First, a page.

The power of perspective is an amazing thing to me. We are all walking around seeing the world through our own lenses. Those lenses contain past hurts, pain, celebrations, victories and losses. The perspective we have is our own, influenced by all we have experienced in the past, stories we have heard from other people and any other genetic predispositions. If no two people are alike than neither are no two stories. Yet each day we go through life trying to convince others to see it our way, pretending the world is viewed through the same lens. Whether interacting with a co-worker, a spouse or a complete stranger it is vitally important that we remember we all have a different story.
I can remember years ago I was working as an office manager at a small real estate firm. There were less than 5 people working there (all men) and I was responsible for running the office and being the right hand of the owner. The office was a very close knit, we frequently ate lunches together, had lots of inside jokes and to be honest we were a tough group to join. Not surprisingly, when we hired a new receptionist she had a tough time fitting in. She was quiet and it seemed she was simply looking to do her job, and go home. She didn’t want to interact and play our ‘reindeer games’. At least that was my perspective. I assumed she was happy doing her job, eating her lunch by herself and leaving the gregarious frivolity to me and the other guys that worked there.
Later after she turned in her notice I learned that she did want more she just didn’t know how to go interact and break through the barrier into our inner circle. In her resignation letter she referred to me as the “Queen of the Office” and that she could never compete with me and my relationship with the guys. I remember feeling shocked and disappointed that I had mis-read her so poorly. She wasn’t choosing to be anti-social she just didn’t know any other way and we were a tough crowd. I spent many days feeling that I had let her down and not taken good care of her.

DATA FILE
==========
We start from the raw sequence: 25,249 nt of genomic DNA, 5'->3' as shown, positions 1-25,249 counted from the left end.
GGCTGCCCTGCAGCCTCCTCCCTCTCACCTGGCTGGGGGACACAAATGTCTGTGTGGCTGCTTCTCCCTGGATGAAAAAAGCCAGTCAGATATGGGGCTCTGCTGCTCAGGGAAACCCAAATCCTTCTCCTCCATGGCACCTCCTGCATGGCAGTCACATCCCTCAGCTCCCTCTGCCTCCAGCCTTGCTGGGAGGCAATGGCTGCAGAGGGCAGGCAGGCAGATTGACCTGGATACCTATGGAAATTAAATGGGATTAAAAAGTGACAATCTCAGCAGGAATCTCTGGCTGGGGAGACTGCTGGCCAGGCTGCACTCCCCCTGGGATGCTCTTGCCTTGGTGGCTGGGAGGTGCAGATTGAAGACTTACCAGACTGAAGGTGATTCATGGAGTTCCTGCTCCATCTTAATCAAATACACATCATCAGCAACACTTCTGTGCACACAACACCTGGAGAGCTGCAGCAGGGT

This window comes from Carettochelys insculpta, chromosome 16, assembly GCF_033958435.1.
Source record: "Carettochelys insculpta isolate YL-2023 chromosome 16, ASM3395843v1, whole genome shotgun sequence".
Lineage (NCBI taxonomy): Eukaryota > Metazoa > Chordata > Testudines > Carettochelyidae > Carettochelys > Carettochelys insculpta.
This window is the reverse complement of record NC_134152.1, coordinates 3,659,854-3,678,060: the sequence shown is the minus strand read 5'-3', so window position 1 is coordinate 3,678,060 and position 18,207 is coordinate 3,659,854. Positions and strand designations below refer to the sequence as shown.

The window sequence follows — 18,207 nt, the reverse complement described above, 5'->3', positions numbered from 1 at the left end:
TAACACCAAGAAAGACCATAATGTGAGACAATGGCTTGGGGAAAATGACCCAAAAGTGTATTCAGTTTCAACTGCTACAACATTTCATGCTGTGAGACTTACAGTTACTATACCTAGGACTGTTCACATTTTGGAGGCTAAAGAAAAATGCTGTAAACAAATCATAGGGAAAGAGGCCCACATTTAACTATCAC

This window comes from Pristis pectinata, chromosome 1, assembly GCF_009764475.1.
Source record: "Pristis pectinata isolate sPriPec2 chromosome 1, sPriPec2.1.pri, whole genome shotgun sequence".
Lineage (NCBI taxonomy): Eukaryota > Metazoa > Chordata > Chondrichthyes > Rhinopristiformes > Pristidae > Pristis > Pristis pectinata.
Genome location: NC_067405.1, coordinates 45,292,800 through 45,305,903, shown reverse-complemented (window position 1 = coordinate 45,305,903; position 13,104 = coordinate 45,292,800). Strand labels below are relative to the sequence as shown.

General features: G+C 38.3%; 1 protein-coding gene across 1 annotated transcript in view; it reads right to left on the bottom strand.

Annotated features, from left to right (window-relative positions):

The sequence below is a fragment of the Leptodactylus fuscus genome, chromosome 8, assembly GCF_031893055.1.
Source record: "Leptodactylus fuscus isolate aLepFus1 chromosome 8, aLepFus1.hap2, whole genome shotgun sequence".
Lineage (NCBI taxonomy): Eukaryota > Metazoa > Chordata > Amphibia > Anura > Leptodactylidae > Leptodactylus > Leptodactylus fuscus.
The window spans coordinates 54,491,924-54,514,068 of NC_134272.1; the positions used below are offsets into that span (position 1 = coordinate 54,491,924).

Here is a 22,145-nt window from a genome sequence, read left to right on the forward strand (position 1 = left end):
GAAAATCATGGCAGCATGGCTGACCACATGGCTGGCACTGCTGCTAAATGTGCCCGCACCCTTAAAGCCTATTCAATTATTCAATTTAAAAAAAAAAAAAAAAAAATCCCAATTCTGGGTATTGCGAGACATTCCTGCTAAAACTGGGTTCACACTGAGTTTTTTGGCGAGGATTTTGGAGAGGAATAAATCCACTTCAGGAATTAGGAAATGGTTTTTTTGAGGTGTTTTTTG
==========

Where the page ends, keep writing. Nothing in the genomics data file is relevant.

I learned a lot from that situation. You never know how someone is truly feeling or what they are thinking. People see the world through their own lenses. Had I been more curious, more open to how she might have felt coming into a small close knit office community as a quiet introverted female, it might have gone differently. On the other hand, I learned I can’t take care of everybody. I spent a lot of energy the weeks after she left feeling badly about how she left. Yes, I should have tried to see the world through her lenses and not assumed so much about her behavior. I could have done to help her feel in more included, I could have pushed harder and invited her more often. I wish I would have had more curiosity about where she was coming from and what her story was. AND she was also responsible for her actions and feelings. She was responsible for expressing her frustration and sharing her needs.
We all have a story a unique perspective that includes all of our wants and needs. It is our own responsibility to share that story as needed, explain our perspective and ‘play nice with others’. It is also our responsibility to remember everyone has a unique view of the world and rather than try to change that world view—let’s start having some curiosity about the stories. If we would all pay attention to our stories and listen to others–I believe the world would be a better place.
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